Rename – A Command Line Tool For Renaming Multiple Files in Linux

Download all articles in PDF format with our TecMint Content Subscription and Linux Support Services starting at $10 per month.

Support TecMint: Did you find this tutorial helpful?. Please help to keep it alive by donating. Every cent counts! - Donate Now

Ravi Saive

I am Ravi Saive, creator of TecMint. A Computer Geek and Linux Guru who loves to share tricks and tips on Internet. Most Of My Servers runs on Open Source Platform called Linux. Follow Me: Twitter, Facebook and Google+

Your name can also be listed here. Got a tip? Submit it here to become an TecMint author.

Receive Your Free Complimentary eBook NOW! -

Download Free Linux eBooks

Advanced Bash-Scripting Guide
Linux Bible
A Newbie's Getting Started Guide to Linux
Introduction to Linux - A Hands on Guide

You may also like...

46 Responses

  1. Samim says:

    Hi Ravi,

    This is great post, but in my case I tries nothing happening, can you please help me on this, I’m trying below. Something is wrong ?

    rename -n ‘s/\.txt/\.html/’ *.txt

    • Ravi Saive says:

      @Samim,

      Its due to wrong commas, used in the command, try to use the correct commas as shown in the following command.

      # rename -n 's/\.txt/\.html/' *.txt
      
  2. xnor says:

    if rename has some problems and different implementations (as suggested in some of the comments), then why is it any better than ‘sed’, which is decades older and very stable and well-documented?

  3. tilfer says:

    I got thousand of files with space in a folder. It is from Windows or something. I hate filename with spaces. What should I type in terminal to remove the space from the filename?

    • Ravi Saive says:

      @Tilfer,
      Can you show me some example files that have spaces, so that I can help you out with proper command..

  4. Unop says:

    Be careful – the version of rename(1) on debian/ubuntu is based on Perl while the version on the red hat family isn’t – therefore the expressions aren’t portable.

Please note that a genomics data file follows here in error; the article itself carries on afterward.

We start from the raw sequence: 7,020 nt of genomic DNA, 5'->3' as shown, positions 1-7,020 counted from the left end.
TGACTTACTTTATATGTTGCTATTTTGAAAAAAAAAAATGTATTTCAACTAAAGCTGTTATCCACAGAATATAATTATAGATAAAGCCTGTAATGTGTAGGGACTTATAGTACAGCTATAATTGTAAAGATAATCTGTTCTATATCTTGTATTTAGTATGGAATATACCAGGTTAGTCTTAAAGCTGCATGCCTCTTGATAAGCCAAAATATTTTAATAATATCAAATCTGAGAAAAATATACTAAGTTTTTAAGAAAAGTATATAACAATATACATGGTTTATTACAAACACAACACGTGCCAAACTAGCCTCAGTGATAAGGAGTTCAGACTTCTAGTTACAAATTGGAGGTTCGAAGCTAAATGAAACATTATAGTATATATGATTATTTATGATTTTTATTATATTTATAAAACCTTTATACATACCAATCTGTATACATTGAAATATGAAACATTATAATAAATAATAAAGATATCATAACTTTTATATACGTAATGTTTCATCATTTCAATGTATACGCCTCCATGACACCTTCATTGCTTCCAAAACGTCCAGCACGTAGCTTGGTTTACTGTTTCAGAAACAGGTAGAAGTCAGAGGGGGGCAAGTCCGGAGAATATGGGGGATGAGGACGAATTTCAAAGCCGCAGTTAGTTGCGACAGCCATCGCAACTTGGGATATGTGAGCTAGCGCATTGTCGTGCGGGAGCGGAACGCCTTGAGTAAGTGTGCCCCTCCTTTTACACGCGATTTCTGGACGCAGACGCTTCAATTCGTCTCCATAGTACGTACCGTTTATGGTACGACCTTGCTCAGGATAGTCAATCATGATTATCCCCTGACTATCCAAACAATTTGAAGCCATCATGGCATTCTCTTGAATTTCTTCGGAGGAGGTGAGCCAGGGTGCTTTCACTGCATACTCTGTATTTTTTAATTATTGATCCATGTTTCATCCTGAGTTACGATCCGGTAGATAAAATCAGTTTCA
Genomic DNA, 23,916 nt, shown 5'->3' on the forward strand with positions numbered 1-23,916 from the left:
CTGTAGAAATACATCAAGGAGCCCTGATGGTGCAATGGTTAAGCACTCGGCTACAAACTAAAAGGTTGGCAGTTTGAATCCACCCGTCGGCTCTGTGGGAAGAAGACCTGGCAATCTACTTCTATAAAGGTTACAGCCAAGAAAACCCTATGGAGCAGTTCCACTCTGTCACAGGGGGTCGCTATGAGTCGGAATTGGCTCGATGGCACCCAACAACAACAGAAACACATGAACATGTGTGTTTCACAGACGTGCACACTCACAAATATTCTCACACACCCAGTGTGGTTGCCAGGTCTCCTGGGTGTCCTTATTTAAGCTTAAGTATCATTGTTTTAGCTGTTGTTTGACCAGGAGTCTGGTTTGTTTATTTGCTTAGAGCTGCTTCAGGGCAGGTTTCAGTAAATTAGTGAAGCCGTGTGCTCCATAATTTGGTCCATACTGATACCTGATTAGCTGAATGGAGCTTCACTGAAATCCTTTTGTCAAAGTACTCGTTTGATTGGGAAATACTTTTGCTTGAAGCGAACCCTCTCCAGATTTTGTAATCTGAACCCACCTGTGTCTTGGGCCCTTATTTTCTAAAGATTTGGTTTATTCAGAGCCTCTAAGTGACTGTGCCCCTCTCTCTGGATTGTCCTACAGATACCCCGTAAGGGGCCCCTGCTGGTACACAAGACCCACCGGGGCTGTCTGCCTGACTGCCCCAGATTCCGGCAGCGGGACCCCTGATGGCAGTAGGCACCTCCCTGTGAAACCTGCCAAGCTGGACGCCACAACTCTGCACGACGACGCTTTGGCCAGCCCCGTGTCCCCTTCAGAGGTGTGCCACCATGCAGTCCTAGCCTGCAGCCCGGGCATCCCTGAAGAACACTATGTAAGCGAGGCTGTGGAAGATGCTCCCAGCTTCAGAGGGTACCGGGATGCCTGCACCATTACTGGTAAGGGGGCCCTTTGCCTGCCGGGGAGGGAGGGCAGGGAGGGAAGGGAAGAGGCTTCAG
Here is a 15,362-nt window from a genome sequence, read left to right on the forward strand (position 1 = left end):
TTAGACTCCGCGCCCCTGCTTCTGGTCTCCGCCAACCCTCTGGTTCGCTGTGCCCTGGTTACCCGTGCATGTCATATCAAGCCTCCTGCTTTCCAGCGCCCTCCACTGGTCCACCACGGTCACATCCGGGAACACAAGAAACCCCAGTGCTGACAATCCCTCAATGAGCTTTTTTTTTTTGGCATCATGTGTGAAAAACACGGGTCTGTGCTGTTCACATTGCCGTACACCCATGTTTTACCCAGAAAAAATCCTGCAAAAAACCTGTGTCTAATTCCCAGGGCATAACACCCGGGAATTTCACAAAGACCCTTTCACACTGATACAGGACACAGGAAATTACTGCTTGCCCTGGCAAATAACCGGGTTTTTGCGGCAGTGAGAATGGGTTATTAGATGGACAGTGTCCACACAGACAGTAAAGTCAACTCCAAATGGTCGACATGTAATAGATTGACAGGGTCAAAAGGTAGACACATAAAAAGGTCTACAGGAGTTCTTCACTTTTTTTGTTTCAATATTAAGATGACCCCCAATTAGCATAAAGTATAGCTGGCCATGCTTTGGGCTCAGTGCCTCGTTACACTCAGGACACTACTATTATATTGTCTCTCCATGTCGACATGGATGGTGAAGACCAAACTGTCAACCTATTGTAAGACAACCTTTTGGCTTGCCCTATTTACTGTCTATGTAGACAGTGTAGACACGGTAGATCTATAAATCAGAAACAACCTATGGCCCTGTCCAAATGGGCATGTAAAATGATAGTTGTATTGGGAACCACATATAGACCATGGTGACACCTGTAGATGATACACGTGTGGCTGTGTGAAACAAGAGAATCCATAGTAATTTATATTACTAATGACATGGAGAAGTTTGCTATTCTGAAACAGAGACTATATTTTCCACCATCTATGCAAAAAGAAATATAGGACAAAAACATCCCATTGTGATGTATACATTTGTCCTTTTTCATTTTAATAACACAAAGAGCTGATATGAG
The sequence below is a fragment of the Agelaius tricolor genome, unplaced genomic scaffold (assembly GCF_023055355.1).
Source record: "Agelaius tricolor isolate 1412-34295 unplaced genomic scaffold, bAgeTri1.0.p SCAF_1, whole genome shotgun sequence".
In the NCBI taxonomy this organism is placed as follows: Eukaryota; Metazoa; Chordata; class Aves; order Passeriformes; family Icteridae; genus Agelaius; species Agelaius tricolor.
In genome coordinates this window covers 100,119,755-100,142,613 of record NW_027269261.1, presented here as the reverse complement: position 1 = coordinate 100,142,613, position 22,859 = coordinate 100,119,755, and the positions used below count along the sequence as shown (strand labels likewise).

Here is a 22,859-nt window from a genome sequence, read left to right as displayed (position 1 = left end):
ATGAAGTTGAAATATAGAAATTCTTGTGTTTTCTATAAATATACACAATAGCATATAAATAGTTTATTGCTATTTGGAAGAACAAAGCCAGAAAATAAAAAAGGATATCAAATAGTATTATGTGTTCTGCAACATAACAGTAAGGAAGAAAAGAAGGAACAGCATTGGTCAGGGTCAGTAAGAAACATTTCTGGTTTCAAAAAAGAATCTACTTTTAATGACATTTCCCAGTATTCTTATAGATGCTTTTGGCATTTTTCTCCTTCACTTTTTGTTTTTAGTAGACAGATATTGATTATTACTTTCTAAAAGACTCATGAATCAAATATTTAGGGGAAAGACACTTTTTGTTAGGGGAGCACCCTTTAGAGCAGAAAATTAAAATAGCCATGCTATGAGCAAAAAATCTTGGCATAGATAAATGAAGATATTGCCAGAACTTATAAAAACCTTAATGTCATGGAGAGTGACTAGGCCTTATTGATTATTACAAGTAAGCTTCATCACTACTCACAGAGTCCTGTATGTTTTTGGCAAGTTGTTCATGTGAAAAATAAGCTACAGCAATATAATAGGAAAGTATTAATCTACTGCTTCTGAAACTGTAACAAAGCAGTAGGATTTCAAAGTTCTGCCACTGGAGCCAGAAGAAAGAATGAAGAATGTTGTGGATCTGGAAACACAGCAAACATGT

Also to upcase

    rename -n ‘$_ = uc’ *

    To downcase

    rename -n ‘$_ = lc’ *

  5. ramarasan.m says:

    Amazing tips. This is why Linux is Awesome.
    Thank you very much for your help :)

  6. Polar says:

    Backing up postfix mail files from mail server to WIN7 PC. The original mail files are named like this:

    1438761535.V902I1d8352eM884071.server.domain.com:2,S

    Windows has an issue with the extention and files are copied with size 0, and recognizes them as .com executable. I discovered that it works fine when renaming the file to _com. I can even copy them over to a new mail server, and they are recognized by the new postfix server.

    My plan now is:

    cp /postfix/files/path/*.server.domain.com:2,S /home/user/mail_backup/.

    next I tried this command, but nothing is happening, so I must be doing something wrong:

    rename -n ‘s/\.com:2,S$/\_com/’ *.com:2,S

    Please your advice.

    • Ravi Saive says:

      @Polar
      Give a try again with the help of following command with little modification.

      # rename -n 's/\.com/\_com/' *.com
      
  7. Prabhakar says:

    You just saved 4 hours of my time and made me to do the same job of 4 hours in just 2 minutes. :) Amazing tips. This is why Linux is Awesome.
    Thank you very much for your help :)

  8. WarboyIndia says:

    Great! I works in Ubuntu 14.04 LTS. Can you please explain the perl expressions also?
    I don’t get the pattern where and why to use “s/ $/” or “y/” etc. It’ll be helpful if you explain it a little.

  9. MD. Akter Hossain says:

    this command is not working on redhat linux………… why ?

Got something to say? Join the discussion.

Your email address will not be published. Required fields are marked *

Join Over 95000+ Linux Users
  1. 77,543
  2. 4,213
  3. 35,218

Enter your email to get latest Linux Howto's